I saw a theme this morning as I perused the various other tech sites: Hulu invites! Hulu, the video-streaming partnership between News Corp. and NBC, is throwing open its doors to many early adopters by offering up thousands of invites on several tech sites. If you haven't gotten a chance to play around with Hulu and want to see just what the hell Paul Boutin is complaining about, here's your chance. GigaOm, Read/WriteWeb, TechCrunch, and Mashable are giving away 2,500 invites each. All, we note, are clients of Federated Media, John Battelle's online-ad network. Coincidence, conspiracy, or just part of a future Hulu advertising campaign?
WEB 2.0 SUMMIT — In an interview with former Business 2.0 editor Josh Quittner, Quincy Smith, the frenetically dealmaking CBS Web chief, looks so bored. So bored. As Quittner rambles on with a long, involved tale about his mancrush on awesomely geeky GigaOm blogger Om Malik, Smith is scanning the audience and jotting down notes, as if he's plotting, mid-panel, which startups he's going to buy at the show.
A double birthday party for GigaOm biz-blogger Om Malik (pictured with operations manager Joey Wan) and Spark PR founder Donna Sokolsky fogged up the glass patio walls at Jack Falstaff on Friday. I happened to be at the bar, hoping to catch dreamy god-mayor Gavin Newsom doing paperwork again. After the jump, the best overheards.
It appears that Michael Arrington is no longer devastated by the abrupt departure on Tuesday of Julia Allison, the New York-based TV commentator he'd begged to stay in town after she flew in for his TechCrunch9 party. The TechCrunch editor has found a new lust object: Morgan Webb, host of WebbAlert, yet another online tech-news show with a busty host in the vein of Rocketboom. After the jump, the hilarious homina-homina that the horny hetero slipped into his review.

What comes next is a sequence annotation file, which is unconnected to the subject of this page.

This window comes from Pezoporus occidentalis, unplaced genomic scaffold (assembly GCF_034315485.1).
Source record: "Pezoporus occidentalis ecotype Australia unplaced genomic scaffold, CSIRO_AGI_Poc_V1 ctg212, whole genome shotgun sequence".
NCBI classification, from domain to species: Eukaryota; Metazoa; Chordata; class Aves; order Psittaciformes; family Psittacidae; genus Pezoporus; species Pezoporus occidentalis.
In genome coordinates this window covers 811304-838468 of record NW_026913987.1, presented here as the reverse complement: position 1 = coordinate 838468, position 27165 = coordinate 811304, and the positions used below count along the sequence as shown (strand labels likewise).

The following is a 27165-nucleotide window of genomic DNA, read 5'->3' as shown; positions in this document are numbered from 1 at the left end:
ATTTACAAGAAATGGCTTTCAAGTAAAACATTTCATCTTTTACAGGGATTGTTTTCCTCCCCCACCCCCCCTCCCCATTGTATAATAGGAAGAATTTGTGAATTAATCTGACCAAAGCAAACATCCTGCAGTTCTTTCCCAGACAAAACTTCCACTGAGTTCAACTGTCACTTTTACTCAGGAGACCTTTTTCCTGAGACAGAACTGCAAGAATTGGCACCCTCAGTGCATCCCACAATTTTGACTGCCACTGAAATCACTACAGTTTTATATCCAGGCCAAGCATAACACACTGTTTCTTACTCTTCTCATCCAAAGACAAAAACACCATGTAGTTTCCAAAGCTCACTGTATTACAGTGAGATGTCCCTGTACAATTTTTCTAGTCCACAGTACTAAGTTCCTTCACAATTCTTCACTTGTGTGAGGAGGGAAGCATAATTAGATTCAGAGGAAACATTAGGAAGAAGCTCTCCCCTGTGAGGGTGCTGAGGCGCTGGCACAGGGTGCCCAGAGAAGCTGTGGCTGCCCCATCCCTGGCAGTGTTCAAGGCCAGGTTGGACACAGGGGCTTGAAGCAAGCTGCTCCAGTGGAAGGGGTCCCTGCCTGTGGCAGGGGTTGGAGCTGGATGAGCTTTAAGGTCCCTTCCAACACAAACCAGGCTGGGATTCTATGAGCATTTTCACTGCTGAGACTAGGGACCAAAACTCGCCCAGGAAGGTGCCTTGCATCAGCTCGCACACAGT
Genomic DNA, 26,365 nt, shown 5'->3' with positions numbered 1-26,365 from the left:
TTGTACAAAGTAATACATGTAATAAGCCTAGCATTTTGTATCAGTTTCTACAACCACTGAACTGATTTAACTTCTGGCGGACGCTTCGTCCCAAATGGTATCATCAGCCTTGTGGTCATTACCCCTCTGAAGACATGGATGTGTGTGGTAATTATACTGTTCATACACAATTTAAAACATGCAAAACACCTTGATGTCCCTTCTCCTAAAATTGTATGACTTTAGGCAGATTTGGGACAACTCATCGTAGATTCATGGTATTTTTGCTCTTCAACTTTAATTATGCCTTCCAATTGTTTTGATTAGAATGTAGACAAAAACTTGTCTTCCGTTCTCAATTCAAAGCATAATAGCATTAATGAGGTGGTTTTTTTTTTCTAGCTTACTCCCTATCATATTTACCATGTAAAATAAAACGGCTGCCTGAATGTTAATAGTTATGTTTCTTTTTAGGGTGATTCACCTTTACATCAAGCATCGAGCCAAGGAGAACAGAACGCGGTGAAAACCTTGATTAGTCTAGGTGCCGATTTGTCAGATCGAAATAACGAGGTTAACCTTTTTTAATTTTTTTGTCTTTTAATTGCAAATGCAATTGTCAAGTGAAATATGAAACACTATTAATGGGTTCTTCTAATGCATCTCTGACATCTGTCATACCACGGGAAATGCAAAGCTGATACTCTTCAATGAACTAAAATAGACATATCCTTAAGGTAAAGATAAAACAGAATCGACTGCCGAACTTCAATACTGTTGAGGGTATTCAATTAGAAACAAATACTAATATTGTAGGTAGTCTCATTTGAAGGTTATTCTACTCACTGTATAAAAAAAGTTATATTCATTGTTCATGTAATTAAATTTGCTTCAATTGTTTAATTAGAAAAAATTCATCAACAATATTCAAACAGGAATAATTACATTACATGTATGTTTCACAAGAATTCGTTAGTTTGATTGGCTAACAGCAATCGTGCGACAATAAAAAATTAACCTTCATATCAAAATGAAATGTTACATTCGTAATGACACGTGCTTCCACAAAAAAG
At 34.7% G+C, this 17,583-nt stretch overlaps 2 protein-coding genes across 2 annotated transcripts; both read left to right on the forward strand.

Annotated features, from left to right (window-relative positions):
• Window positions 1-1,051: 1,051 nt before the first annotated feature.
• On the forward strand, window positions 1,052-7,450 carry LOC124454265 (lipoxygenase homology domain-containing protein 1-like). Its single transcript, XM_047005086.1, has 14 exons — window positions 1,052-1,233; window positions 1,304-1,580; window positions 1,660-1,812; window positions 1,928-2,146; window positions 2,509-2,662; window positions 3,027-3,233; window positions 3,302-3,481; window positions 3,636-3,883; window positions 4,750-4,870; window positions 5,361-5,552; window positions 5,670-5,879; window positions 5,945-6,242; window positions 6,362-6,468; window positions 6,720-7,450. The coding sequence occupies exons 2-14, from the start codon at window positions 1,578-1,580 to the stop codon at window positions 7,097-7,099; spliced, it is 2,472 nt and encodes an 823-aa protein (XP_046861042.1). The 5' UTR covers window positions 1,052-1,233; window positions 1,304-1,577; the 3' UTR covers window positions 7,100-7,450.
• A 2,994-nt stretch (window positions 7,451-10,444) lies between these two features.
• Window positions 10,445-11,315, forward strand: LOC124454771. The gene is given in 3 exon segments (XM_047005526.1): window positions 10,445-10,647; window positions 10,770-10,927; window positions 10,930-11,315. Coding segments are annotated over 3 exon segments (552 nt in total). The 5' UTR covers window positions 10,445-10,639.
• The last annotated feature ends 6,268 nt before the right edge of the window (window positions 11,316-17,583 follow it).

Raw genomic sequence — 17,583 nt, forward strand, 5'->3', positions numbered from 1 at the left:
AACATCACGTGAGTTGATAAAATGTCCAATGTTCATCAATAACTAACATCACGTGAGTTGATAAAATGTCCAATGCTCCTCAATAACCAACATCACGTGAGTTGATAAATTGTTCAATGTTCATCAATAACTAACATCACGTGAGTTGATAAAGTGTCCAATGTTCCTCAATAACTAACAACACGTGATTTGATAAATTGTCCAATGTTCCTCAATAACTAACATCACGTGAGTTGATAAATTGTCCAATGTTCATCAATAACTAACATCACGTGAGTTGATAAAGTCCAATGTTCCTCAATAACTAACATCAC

Blogs continue to sell — but blog valuations are staying modest. Discovery Communications, the cable-and-online media company, has bought enviro blog TreeHugger for a reported $10 million. With nearly 2 million unique visitors, that means Discovery paid a very modest $5 per "eyeball" — the unpleasant online-advertising slang for a reader. Contrast that to the bubbly hopes of GigaOm's Om Malik back in 2005, when he wrote about the "return of monetized eyeballs" for Business 2.0. (Full disclosure: I helped him crunch the numbers for that story.)
We asked, and Kara Swisher of AllThingsD.com helpfully answered: Om Malik is launching a television show with Revision3, the online-video site cofounded by Digg's Kevin Rose and now run by Jim Louderback, theman who made a well-timed exit from PC magazine. The deal was thinly disguised, since Revision3's PR firm was the one to send out invites for a party Malik's holding tonight to celebrate the deal. The result of the partnership is called "The GigaOm Show," and will cover many of the same personalities who pop up in Malik's GigaOm blog. But now, here's the question that Swisher didn't ask — and should have.
On Thursday, Om Malik is going to make a big announcement about GigaOm, his tech blog network. How do we know this? Because he's
cancelled still throwing a swanky party to be held this Wednesday at San Francisco's De Young Museum and briefing journalists afterwards. (Update: Turns out the party's still on. Personal to Om: Dude, my invitation appears to have been lost in the mail. Ahem.) Which partner is Malik announcing a deal with? Not Time Inc., apparently. Malik, a former senior writer at Time Inc.'s Business 2.0 magazine, held acquisition talks with his former employer a few months ago, but they went nowhere. (Vivek Shah, the newly appointed head of Time Inc.'s business publications, even joked about it with Malik when they ran into each other at Fortune's iMeme conference.) I gave Om a buzz, but he couldn't talk when I reached him. I'll update when I know more.